In most cases, the answer is no. The fungi, bacteria, viruses, and nematodes that cause disease in plants are very different from those that cause disease in humans and other animals. Eating or touching an infected plant would not infect us with the same pathogen that is making the plant sick.


However, produce from sick plants often has a flavor or texture very different from healthy produce, so eating it may not be desirable anyway. Unless the disease is merely a superficial spot (such as sooty blotch and flyspeck on an apple), it may be best to avoid diseased produce.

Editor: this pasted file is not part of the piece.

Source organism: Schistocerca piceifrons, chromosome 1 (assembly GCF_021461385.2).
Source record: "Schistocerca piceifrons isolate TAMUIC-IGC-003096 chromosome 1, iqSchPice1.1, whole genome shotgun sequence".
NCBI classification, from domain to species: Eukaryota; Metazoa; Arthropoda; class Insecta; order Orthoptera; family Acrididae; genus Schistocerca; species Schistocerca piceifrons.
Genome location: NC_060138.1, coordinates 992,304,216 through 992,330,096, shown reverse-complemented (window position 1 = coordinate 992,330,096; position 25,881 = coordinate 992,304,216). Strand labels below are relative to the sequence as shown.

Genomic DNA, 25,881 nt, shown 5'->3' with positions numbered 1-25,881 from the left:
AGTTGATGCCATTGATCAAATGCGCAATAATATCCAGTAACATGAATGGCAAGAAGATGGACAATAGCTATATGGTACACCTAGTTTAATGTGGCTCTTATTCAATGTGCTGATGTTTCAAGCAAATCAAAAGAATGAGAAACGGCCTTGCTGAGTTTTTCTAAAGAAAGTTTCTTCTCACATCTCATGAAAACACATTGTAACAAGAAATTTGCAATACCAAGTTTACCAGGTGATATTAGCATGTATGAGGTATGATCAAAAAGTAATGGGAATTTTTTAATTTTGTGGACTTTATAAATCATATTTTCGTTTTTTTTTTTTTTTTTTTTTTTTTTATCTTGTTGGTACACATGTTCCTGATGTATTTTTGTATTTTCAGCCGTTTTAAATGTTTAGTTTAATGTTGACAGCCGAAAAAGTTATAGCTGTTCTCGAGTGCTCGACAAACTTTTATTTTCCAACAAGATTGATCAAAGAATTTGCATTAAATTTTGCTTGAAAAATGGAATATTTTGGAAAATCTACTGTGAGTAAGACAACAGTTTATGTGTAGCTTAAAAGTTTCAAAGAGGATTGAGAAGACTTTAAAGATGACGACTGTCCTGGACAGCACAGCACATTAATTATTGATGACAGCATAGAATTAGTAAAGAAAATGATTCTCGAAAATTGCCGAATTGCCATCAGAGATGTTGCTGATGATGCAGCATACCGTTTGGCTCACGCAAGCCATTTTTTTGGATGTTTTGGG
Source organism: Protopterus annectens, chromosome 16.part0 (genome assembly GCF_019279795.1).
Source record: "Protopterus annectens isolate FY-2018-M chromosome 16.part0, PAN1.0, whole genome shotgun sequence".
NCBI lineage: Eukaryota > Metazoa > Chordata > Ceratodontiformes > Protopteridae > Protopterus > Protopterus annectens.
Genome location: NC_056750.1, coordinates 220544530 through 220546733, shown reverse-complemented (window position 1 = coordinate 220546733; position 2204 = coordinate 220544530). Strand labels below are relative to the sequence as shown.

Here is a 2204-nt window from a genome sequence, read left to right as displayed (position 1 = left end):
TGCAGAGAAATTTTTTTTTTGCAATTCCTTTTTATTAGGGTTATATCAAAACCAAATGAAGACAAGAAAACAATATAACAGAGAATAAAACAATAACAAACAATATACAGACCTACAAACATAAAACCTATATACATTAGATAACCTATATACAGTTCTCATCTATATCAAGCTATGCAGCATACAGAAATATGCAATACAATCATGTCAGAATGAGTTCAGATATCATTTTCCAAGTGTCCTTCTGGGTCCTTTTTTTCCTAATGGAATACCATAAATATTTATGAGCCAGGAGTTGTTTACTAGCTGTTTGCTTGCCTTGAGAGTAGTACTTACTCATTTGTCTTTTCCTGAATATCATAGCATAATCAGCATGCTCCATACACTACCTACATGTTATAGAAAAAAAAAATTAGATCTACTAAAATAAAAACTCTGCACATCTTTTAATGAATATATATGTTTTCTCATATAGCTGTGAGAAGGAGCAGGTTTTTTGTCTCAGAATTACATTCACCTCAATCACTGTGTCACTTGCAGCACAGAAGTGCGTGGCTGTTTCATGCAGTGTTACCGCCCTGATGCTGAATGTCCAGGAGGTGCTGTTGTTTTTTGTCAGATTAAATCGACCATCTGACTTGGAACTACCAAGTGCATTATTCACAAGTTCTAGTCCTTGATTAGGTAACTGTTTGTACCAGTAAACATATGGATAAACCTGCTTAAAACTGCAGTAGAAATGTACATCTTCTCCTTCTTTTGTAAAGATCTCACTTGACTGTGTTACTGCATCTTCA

There are very few pathogens that can infect humans as well as plants, and those that do tend to be "opportunistic pathogens" of both, only able to infect weakened hosts. Perhaps the most notable of these pathogens is the bacterium Pseudomonas aeruginosa, which can cause a weak soft rot of plants such as lettuce. In people with compromised immune systems, this bacterium is known to infect the urinary tract, lungs, blood, and burns and other wounds. It is especially common in hospitalized patients whose immune systems are compromised by severe burns, cancer, AIDS, or cystic fibrosis. For most of us (and for most healthy plants), P. aeruginosa is not a concern.